And to tie in with what others have said, as a young kid my favorite driver was Don Stives (I loved the story that his son sent in by the way). Don drove a #3, and I put that number on my ‘racing helmet’, as well as ‘Cousin Brucie’, thanks to the DJ on WABC.

As I said, we would go to Hightstown Speedway every week, and once in a while we would ‘splurge’ and go to Old Bridge. Then Hightstown closed, but when East Windsor opened in 1965 when I was 15, again, we went every week.

My favorite memory was the day (it was early in the season before Reading opened) when Pee Wee, arriving at the track as the consi was about to get started, unloaded, won the consi, and then came through the pack to spin out Tasnady, who was leading the feature. They threw the red flag (it had to be Tex Enright, but I’m not sure), and Pee Wee pulled up next to Tasnady, got out of his car, and danced on Tasnady’s roof. All I can say is, you had to be there!

I eventually built my own car, and ran small blocks at East Windsor, and then at Bridgeport. Guess I still had that clay dust in my nose from when I was 3 months.

Bruce Paladino

Aaron Overton  11.24.20

My memories of the speedway are very vague. I was 6 or 7 when my parents first took me to the speedway. I best lived across the street from and his family went week to cheer for a local driver named Bunky Robins. That night to my surprise Jackie McLaughlin showed up with the 026. He was my favorite from Flemington. Jackie won the feature and the crowd was not happy because it the first time he visited HS and he beat the local favorites. Track officials found a reason to DQ him and we left very disappointed.

Thanks for the opportunity to share.
Dale Overton

Andy Davis    01.29.16

#57 (in the picture table above with the moose on the side) was driven by Dave Davis, son of Jack "Moose" Davis, who promoted the track in 1960, give or take a year or two. Moose owned Moose Motors in Langhorne. Dave was also in the car business, later owning Willis Honda in Burlington, Davis Acura in Langhorne and all the current Davis Dealership stores in NJ and PA.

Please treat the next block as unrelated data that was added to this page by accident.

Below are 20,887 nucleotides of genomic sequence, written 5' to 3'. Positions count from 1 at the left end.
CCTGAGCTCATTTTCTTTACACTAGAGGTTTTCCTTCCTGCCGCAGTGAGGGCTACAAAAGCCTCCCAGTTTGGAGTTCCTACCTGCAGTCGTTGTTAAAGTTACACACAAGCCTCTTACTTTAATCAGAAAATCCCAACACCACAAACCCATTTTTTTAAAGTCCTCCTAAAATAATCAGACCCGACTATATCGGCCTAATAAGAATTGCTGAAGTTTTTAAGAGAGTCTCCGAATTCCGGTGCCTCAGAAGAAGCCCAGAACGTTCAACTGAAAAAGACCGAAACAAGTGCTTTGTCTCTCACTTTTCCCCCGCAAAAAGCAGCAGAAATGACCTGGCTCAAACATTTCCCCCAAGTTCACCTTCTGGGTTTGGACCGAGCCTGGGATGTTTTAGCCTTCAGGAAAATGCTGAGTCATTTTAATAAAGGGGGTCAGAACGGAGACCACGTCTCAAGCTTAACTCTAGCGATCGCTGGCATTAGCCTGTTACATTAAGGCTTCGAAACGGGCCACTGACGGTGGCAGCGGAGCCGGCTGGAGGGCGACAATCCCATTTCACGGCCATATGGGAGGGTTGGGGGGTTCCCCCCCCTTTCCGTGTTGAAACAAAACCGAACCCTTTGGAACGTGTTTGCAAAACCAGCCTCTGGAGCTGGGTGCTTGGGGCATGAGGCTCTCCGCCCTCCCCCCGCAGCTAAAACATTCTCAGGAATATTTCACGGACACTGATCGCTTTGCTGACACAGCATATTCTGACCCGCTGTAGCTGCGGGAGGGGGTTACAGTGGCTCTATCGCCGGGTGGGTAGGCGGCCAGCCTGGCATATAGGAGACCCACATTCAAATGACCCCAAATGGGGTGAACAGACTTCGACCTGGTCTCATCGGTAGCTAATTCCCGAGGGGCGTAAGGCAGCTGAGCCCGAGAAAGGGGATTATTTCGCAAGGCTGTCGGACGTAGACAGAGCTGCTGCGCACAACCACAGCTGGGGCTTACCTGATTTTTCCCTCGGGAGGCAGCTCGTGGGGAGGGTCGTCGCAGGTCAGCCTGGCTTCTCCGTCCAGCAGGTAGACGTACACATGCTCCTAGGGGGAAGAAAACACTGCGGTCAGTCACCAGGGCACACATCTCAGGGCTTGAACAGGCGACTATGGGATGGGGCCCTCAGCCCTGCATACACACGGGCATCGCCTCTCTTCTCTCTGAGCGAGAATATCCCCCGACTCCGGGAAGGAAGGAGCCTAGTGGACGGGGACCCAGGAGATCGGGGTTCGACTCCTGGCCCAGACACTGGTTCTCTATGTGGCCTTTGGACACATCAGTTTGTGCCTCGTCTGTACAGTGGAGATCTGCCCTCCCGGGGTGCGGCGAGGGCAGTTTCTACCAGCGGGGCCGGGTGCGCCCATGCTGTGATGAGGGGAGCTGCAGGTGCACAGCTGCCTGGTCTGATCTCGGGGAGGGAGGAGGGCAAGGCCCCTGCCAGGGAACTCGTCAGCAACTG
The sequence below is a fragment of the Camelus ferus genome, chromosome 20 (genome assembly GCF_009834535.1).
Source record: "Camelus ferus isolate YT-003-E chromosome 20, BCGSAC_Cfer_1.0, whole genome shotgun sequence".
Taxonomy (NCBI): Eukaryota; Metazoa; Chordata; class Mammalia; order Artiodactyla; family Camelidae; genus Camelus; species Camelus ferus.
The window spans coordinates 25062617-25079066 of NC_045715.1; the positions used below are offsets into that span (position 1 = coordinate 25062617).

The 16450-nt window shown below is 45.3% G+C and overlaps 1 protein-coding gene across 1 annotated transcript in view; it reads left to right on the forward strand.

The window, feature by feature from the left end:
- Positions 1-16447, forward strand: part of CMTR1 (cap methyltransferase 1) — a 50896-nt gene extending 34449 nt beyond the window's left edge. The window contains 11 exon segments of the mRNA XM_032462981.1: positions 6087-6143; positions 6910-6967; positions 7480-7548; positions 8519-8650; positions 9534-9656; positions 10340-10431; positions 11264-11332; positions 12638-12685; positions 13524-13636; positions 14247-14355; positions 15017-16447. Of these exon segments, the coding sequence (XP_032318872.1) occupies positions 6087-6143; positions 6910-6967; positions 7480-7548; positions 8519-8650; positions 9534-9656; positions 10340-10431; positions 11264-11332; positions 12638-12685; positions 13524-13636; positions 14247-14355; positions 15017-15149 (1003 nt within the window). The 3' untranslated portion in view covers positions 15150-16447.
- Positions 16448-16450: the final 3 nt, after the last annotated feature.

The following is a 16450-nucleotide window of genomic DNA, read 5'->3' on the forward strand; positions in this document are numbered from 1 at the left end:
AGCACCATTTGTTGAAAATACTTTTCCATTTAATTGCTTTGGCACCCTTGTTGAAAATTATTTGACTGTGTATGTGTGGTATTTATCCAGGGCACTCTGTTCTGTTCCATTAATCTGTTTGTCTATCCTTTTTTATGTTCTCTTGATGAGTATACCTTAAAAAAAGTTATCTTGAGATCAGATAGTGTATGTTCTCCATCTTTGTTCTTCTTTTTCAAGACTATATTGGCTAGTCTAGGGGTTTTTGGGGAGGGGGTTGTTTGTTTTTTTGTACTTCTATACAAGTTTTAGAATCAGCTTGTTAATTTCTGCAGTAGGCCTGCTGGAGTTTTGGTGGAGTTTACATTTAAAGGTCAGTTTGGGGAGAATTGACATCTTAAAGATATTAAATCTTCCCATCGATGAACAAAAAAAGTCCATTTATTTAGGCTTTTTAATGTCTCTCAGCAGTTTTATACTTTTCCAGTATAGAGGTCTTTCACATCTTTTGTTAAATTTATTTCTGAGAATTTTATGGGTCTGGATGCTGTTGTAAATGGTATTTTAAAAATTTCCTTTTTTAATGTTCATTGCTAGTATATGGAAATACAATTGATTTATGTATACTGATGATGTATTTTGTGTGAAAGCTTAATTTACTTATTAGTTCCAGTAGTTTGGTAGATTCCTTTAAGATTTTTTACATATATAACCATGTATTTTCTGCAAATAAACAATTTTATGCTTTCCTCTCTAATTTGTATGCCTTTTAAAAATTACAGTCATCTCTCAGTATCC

Bob Stives    01.16.14

Looking several of the lists of names shown as Hightstown racers brings back a lot of the connections. Jack Stackhouse was my mom's first cousin. Jimmy Glover was from Princeton, and got Dad started in racing. Fred Dey owned the Gulf station at Rte. 130 & Princeton-Hightstown Road. The State Polie Barracks were over the station on the secnd floor. Clint Brown was a farmer on who lived Old Trenton Road. Dusty Malsbury was Dad's neighbor on Conover Road, a resumed racing when East Windsor opened.
My dad, Don Stives, partnered with Lou Mohr, on one of the old #3 cars. I once drank some dirty cleaning fluid (ethanol, I think) out of Coke bottle in Lou's garage in Hightstown when I was four. Hey, it was brown and it was in a Coke bottle! One of them yelled out, "Don't drink that!" Even though they were only a few steps away, they weren't able to stop me. Dad through my in the back of his 1995 Chevy, and proceeded toward Princeton Hospital at 100 mph! We lived in Grover's Mill at the time. At 100 mph, he made the decision to go to the house and administer first aid there because I might not have had enough time to make it to the hospital. That involved baking soda and water, orders to drink it and him holding me upside down by my ankles over the toilet. I am here today as a result. He would have been 24 or 25 at the time.

Ed Duncan    01.16.10

Hightstown opened for the 1955 season on July 2nd.  Here are the results from that night:
1st Heat: Jack Stackhouse, Bob Boudinot
2nd Heat: Don Stives, Jim Linke
3rd Heat: Lou Diering, Ken Smith
1st Semi: Jack Stackhouse, Don Stives
2nd Semi: Jake Jacubus, Ed Farley
Feature: Otha Johnson, Bob Boudinot, Lou Diering, Jake Jacobus
The track was called the Airport Speedway and was sanctioned by the New Jersey Stock Car Racing Club.
The flagman that night was Howard Warren.

Steve Elias    01.15.10

I raced the old Hightstown track one time in 1951, I drove the 01 owned by Ned Stanton from Atco.  As I remember they were giving flashlights, lunch boxes and very little money.  On the way home that night the tow car broke down and I had to push him the rest of the way with the race car.